He sits forward in his chair, one leg jiggling restlessly.

'I don't like it. Margaret could be hiding at Green Gables right this minute, waiting for Anne to show herself. If she could hurt Ma like that –'

'If Martin Rossi can tame Marilla he can handle a pregnant girl,' says Adam.

He rubs his jaw again and gives Gilbert a long hard stare. The boy's a handsome buck just like his Pa, except in one regard: everything came too easy to him – specially attention of the female kind.

'You sure Davy Rossi's responsible? Don't see how he could be when he's been training with the Navy. Constable said she came from White Sands. Weren't you teaching there?'

The coffee turns to sludge in Gilbert's throat, and he pounds the mug on the table.

'I would never dishonour a girl like that!'

Adam's hand twitches. He would have boxed his sons' ears for daring to speak so bold. That's what comes of having one child instead a good-sized brood. Children like that never learn their place. Adam has four boys. His eldest, Fred, is a great chum of Gil's, and was caught with his pants down last winter in the presence of the Barry's precious Diana. Adam is well acquainted with the appetites of youth, and he knows a guilty conscience when he sees one. Why would Gilbert respond with such heat unless he was also trying to convince himself? The boy was no liar however; all Avonlea could vouch for that. No coward either, given the way he stepped up to the rock face that was Adam Wright and planted his hands on his hips.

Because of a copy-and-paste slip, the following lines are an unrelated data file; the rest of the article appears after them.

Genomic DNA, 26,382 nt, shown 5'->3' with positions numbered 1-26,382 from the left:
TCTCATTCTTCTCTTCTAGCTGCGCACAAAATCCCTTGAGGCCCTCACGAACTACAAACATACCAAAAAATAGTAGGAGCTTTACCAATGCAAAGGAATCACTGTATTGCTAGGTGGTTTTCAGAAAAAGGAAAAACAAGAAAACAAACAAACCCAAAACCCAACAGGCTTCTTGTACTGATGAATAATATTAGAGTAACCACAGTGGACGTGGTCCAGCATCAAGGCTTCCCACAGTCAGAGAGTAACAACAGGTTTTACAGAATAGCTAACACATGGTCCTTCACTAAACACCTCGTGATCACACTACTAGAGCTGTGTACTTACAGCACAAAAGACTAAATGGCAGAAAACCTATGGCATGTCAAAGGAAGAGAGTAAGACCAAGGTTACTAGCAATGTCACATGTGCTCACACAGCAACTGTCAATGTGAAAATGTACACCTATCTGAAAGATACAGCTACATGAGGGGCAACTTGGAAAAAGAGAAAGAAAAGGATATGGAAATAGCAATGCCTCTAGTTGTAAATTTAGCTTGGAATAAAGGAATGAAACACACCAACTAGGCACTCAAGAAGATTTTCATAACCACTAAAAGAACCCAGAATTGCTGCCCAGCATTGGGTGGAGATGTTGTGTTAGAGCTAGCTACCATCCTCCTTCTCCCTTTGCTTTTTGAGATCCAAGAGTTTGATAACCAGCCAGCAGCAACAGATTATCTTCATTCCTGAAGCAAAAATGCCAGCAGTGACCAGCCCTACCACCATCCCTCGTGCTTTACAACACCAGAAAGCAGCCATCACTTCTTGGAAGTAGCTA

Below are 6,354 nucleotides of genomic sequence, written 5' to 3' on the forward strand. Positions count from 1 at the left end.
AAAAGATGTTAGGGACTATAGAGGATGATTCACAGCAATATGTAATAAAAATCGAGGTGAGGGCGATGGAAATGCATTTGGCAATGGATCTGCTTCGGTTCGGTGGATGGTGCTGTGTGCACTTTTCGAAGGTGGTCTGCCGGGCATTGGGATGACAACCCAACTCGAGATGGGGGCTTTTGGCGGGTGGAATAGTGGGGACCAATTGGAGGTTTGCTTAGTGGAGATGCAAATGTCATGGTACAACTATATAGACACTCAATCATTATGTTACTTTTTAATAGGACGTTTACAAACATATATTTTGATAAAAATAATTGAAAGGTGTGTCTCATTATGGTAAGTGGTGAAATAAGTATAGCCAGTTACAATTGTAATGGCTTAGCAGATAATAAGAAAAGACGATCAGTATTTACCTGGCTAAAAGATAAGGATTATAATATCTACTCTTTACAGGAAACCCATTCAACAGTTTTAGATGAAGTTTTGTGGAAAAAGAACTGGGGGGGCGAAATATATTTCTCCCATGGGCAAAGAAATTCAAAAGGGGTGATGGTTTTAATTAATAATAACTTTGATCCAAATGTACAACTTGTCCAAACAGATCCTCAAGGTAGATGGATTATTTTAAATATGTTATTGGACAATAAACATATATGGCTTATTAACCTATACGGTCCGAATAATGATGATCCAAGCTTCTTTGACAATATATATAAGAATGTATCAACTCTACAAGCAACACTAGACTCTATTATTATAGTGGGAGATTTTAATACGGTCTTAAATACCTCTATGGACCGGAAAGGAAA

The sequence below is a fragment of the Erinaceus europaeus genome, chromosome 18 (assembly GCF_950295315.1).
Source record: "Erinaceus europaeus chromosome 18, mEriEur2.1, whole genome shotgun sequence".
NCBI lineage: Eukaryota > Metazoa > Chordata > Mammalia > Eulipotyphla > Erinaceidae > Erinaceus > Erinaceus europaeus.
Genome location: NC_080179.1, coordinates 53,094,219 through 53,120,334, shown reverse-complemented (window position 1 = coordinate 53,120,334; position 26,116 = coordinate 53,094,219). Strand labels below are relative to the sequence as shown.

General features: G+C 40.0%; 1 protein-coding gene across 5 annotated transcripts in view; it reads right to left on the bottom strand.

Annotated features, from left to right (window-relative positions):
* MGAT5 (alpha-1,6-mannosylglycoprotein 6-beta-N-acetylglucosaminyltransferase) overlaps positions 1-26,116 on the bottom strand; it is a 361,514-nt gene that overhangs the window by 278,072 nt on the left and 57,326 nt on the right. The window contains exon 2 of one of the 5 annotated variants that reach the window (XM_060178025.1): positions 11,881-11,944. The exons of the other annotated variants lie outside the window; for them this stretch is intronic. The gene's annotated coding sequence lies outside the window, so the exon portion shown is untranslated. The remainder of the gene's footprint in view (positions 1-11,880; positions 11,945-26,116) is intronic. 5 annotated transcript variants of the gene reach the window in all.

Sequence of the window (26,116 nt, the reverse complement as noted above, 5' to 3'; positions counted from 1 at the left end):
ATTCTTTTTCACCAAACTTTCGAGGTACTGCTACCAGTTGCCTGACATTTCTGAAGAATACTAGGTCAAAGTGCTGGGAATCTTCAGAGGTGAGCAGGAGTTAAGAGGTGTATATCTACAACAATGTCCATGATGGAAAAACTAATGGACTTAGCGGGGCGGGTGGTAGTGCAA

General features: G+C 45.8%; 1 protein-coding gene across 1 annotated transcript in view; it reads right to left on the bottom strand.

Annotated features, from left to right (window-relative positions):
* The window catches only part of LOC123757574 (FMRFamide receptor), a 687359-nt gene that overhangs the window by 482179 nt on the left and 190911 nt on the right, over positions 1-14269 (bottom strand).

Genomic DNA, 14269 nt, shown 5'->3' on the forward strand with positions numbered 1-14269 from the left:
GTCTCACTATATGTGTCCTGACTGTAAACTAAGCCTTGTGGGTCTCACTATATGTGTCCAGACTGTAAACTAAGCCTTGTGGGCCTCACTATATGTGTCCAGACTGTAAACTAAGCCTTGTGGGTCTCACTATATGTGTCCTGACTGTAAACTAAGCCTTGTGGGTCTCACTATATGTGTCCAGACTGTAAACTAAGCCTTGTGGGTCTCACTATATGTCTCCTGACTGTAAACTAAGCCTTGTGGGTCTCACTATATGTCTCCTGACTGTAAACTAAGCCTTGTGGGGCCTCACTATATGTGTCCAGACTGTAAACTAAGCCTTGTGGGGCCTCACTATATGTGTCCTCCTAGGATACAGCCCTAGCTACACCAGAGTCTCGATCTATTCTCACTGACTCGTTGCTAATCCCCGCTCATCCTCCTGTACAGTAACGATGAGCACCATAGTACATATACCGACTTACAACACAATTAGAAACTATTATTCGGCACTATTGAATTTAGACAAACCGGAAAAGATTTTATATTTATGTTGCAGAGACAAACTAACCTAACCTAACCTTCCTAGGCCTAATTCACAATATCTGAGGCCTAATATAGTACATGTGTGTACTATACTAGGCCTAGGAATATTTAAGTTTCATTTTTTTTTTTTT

'Set down, young'un,' Adam says, 'I have a right to ask what I did and you know it.'

Five deep lines appear on his forehead as he raises his eyebrows and gestures to the doorway. Gilbert turns to see Anne standing in the hall, a scarlet quilt wrapped high round her shoulders, her pointed chin jutting out.

'I wondered what the noise was – two roosters crowing me up this morning,' she says, clearing away their half-drunk mugs and emptying them into the slop bucket. 'You should get home, Mr Wright, you don't want to keep your family waiting.'

Anne gives him her best schoolmarmish look; if she wore spectacles she would have peered over them. Gilbert can't help smirking, that is until she turns on him.